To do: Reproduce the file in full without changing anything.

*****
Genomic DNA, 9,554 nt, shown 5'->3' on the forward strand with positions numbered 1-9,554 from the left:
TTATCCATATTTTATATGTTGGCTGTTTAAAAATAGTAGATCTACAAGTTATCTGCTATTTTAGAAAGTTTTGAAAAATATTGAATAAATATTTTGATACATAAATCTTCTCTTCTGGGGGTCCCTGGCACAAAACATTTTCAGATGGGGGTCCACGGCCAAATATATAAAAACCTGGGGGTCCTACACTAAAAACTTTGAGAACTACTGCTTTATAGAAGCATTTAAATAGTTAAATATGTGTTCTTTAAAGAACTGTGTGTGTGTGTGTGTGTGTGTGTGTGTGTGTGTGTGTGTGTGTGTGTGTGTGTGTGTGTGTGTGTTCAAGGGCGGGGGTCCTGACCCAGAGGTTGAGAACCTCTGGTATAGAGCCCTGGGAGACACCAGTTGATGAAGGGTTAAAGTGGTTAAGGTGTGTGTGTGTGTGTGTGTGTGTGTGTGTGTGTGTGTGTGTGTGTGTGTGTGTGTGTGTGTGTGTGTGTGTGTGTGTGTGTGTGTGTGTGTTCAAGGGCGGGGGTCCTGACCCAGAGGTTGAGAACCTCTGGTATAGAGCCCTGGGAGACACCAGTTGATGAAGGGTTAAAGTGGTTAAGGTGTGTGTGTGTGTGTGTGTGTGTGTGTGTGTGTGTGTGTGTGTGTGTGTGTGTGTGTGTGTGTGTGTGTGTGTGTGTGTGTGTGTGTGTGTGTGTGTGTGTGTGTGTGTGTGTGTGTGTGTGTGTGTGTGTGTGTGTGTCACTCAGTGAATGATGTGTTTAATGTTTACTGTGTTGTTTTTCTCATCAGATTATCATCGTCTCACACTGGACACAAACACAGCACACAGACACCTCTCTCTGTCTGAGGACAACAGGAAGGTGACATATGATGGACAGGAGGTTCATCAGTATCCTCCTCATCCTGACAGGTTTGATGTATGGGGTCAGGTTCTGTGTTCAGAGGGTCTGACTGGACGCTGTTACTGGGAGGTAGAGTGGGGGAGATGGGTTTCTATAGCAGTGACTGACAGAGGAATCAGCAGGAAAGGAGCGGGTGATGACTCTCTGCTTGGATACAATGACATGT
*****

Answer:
Genomic DNA, 9,554 nt, shown 5'->3' on the forward strand with positions numbered 1-9,554 from the left:
TTATCCATATTTTATATGTTGGCTGTTTAAAAATAGTAGATCTACAAGTTATCTGCTATTTTAGAAAGTTTTGAAAAATATTGAATAAATATTTTGATACATAAATCTTCTCTTCTGGGGGTCCCTGGCACAAAACATTTTCAGATGGGGGTCCACGGCCAAATATATAAAAACCTGGGGGTCCTACACTAAAAACTTTGAGAACTACTGCTTTATAGAAGCATTTAAATAGTTAAATATGTGTTCTTTAAAGAACTGTGTGTGTGTGTGTGTGTGTGTGTGTGTGTGTGTGTGTGTGTGTGTGTGTGTGTGTGTGTGTGTGTTCAAGGGCGGGGGTCCTGACCCAGAGGTTGAGAACCTCTGGTATAGAGCCCTGGGAGACACCAGTTGATGAAGGGTTAAAGTGGTTAAGGTGTGTGTGTGTGTGTGTGTGTGTGTGTGTGTGTGTGTGTGTGTGTGTGTGTGTGTGTGTGTGTGTGTGTGTGTGTGTGTGTGTGTGTGTGTTCAAGGGCGGGGGTCCTGACCCAGAGGTTGAGAACCTCTGGTATAGAGCCCTGGGAGACACCAGTTGATGAAGGGTTAAAGTGGTTAAGGTGTGTGTGTGTGTGTGTGTGTGTGTGTGTGTGTGTGTGTGTGTGTGTGTGTGTGTGTGTGTGTGTGTGTGTGTGTGTGTGTGTGTGTGTGTGTGTGTGTGTGTGTGTGTGTGTGTGTGTGTGTGTGTGTGTGTGTGTGTCACTCAGTGAATGATGTGTTTAATGTTTACTGTGTTGTTTTTCTCATCAGATTATCATCGTCTCACACTGGACACAAACACAGCACACAGACACCTCTCTCTGTCTGAGGACAACAGGAAGGTGACATATGATGGACAGGAGGTTCATCAGTATCCTCCTCATCCTGACAGGTTTGATGTATGGGGTCAGGTTCTGTGTTCAGAGGGTCTGACTGGACGCTGTTACTGGGAGGTAGAGTGGGGGAGATGGGTTTCTATAGCAGTGACTGACAGAGGAATCAGCAGGAAAGGAGCGGGTGATGACTCTCTGCTTGGATACAATGACATGT